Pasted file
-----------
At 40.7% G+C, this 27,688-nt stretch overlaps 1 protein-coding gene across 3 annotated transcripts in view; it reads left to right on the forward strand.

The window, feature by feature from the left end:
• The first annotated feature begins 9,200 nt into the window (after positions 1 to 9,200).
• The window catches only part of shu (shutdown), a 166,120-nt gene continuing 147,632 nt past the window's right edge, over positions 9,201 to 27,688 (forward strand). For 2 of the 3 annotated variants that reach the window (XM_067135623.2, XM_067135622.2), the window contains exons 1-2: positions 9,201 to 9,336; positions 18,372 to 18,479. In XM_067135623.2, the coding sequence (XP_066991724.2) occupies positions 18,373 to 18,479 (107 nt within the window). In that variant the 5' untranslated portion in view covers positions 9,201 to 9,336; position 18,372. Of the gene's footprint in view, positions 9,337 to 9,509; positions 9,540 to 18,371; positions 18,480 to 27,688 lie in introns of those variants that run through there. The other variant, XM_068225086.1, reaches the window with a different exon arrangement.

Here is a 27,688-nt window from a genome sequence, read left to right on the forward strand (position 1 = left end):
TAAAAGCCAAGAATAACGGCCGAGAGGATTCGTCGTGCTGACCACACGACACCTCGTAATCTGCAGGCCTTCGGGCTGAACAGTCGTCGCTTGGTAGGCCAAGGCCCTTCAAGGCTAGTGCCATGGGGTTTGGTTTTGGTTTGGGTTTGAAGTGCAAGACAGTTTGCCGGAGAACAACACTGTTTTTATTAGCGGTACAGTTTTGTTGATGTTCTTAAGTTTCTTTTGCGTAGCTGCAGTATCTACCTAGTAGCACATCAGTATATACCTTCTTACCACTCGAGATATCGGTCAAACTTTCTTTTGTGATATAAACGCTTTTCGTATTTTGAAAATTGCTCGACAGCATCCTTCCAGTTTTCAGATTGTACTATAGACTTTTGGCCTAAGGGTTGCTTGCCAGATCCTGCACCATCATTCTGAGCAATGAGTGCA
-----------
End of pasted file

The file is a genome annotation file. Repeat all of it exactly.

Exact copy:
At 40.7% G+C, this 27,688-nt stretch overlaps 1 protein-coding gene across 3 annotated transcripts in view; it reads left to right on the forward strand.

The window, feature by feature from the left end:
• The first annotated feature begins 9,200 nt into the window (after positions 1 to 9,200).
• The window catches only part of shu (shutdown), a 166,120-nt gene continuing 147,632 nt past the window's right edge, over positions 9,201 to 27,688 (forward strand). For 2 of the 3 annotated variants that reach the window (XM_067135623.2, XM_067135622.2), the window contains exons 1-2: positions 9,201 to 9,336; positions 18,372 to 18,479. In XM_067135623.2, the coding sequence (XP_066991724.2) occupies positions 18,373 to 18,479 (107 nt within the window). In that variant the 5' untranslated portion in view covers positions 9,201 to 9,336; position 18,372. Of the gene's footprint in view, positions 9,337 to 9,509; positions 9,540 to 18,371; positions 18,480 to 27,688 lie in introns of those variants that run through there. The other variant, XM_068225086.1, reaches the window with a different exon arrangement.

Here is a 27,688-nt window from a genome sequence, read left to right on the forward strand (position 1 = left end):
TAAAAGCCAAGAATAACGGCCGAGAGGATTCGTCGTGCTGACCACACGACACCTCGTAATCTGCAGGCCTTCGGGCTGAACAGTCGTCGCTTGGTAGGCCAAGGCCCTTCAAGGCTAGTGCCATGGGGTTTGGTTTTGGTTTGGGTTTGAAGTGCAAGACAGTTTGCCGGAGAACAACACTGTTTTTATTAGCGGTACAGTTTTGTTGATGTTCTTAAGTTTCTTTTGCGTAGCTGCAGTATCTACCTAGTAGCACATCAGTATATACCTTCTTACCACTCGAGATATCGGTCAAACTTTCTTTTGTGATATAAACGCTTTTCGTATTTTGAAAATTGCTCGACAGCATCCTTCCAGTTTTCAGATTGTACTATAGACTTTTGGCCTAAGGGTTGCTTGCCAGATCCTGCACCATCATTCTGAGCAATGAGTGCA